However those thoughts were put to one side on checking the TAF the evening before, we were definitely on with quite a reasonable forecast first thing and the day improving all the time. The only slight issue was a rather brisk NNW wind which would be right on our nose on the way up. Needless to say nothing is straightforward and an accident on the A414 that morning was a really good start as it caused quite a few of our number to be pushed, me included as I got caught in it on the way over to High Cross to get ‘VB’. No problem I thought, but with Paul Cook who was flying with me that day also delayed I decided to contact the others and tell them that we would depart direct to Scampton from High Cross. Once again the Gods of Sod struck and on pre flighting ‘VB’ I found the right fuel drain had been leaking for over a week and the tank was almost empty. A quick trip to North Weald was required and so Paul and I launched ourselves from HX for the 10 minute hop to North Weald where the bowser was running on standby for a ‘splash and dash’. I hate rushing but on calling Scampton ATC to confirm our arrival time I was asked to push it back for 15 minutes due to an early practice display by The Reds.

With things a little calmer and all the crews given their final brief we mounted up with ‘VB’ leading the group out to 02. The route was relatively easy, west across TMZ 2 to Ware VRP before turning North up the Luton/Stansted gap direct to Newark on Trent where we would turn NE to the old RAF Swinderby airfield to then join the circuit at Scampton. This route would take us directly over the top of RAF Wittering’s MATZ and finding a frequency had proved a little troublesome as the one on the chart had been superseded by NOTAM but this had apparently changed again and even Scampton couldn’t tell me the right frequency. If necessary we would just have to go around it.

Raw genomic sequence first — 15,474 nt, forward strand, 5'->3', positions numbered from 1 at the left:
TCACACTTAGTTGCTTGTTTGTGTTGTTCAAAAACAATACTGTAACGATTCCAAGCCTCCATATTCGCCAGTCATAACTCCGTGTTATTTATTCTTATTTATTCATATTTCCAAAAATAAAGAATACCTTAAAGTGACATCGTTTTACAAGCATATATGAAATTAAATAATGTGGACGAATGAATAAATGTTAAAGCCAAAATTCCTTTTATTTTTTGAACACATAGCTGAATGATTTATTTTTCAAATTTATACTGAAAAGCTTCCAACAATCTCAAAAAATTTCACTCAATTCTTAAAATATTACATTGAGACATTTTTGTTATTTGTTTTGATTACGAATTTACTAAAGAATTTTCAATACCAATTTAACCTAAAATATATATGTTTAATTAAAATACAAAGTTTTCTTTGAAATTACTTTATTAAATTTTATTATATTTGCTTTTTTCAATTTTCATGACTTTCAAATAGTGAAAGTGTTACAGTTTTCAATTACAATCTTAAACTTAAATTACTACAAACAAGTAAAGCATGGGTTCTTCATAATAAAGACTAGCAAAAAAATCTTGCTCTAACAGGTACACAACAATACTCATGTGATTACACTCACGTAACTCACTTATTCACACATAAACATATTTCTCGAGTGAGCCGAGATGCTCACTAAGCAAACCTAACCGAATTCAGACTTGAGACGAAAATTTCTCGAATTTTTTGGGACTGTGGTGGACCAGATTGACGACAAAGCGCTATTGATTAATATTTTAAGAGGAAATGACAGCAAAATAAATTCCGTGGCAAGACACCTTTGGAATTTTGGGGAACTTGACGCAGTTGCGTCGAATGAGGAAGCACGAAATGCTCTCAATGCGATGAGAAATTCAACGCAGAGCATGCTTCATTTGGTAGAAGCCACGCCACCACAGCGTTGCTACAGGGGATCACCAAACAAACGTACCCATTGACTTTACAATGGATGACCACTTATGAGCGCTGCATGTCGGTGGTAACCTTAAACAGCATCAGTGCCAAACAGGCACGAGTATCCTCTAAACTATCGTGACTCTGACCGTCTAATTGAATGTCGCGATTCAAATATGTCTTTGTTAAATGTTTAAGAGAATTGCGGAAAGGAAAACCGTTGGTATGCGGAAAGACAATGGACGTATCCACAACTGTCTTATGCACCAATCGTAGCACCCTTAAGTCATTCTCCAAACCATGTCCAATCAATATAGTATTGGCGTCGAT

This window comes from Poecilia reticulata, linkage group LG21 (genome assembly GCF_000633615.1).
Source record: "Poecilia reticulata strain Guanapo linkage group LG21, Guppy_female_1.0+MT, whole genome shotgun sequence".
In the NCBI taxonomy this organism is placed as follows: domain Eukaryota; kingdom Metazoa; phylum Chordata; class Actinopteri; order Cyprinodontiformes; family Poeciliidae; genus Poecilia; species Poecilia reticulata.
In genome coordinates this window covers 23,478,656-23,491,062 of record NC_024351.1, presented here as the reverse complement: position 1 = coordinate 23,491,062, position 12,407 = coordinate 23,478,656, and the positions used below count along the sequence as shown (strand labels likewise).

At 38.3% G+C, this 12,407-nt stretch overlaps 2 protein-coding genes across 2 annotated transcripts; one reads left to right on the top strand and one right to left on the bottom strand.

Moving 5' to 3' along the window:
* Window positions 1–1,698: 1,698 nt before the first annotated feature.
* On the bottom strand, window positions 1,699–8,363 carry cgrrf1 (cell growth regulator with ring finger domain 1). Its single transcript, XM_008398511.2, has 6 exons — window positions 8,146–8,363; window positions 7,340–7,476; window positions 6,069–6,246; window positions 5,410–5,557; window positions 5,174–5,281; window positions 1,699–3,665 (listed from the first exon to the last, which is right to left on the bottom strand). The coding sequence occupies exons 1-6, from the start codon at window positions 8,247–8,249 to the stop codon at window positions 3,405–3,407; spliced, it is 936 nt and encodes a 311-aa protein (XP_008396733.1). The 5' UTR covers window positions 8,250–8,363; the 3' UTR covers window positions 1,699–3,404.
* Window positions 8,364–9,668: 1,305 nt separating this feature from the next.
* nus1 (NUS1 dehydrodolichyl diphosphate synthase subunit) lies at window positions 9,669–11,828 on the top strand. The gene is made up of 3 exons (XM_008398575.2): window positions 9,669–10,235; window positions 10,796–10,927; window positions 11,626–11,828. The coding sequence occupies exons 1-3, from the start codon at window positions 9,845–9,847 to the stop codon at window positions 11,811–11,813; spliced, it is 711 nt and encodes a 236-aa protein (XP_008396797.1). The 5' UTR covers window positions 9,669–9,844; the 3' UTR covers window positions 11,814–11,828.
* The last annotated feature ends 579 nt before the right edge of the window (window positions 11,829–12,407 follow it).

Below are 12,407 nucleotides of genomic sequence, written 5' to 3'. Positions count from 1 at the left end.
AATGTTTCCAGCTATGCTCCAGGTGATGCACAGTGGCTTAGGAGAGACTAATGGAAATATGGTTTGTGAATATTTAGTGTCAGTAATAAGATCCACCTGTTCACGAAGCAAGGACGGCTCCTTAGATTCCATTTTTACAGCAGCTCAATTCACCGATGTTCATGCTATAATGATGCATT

On taking off from North Weald my heart sank a little as there out to the west was a big black mass of what was clearly thick cloud and torrential rain. As we got closer we could see that it was moving quickly on the strong wind and although we gave the plane a good wash the sky was a lot clearer further up the gap north of Ware. I hadn’t heard anyone turn back so I hoped that the guys had stuck with it and we were still in a nice line. As we climbed the wind was a factor being stronger than forecast at around 35kts right on the nose which was going to make our expected arrival time a bit fluid. The further North we (slowly) flew the better the weather and the viz which went from good to excellent and some lovely blue bits started to appear. Out of the gap and heading towards St Neots I requested a change to Wittering Zone and asked Farnborough to confirm the frequency for my own and the following crews information. Unfortunately the one given proved to be wrong and the next few minutes were spent speaking to various other units all of which came up with the wrong answer. Eventually we made contact with Wittering only to be told to recall them on another frequency……if you are going that way it’s 119.625 and it’s just as well we spoke to them as they had aircraft everywhere.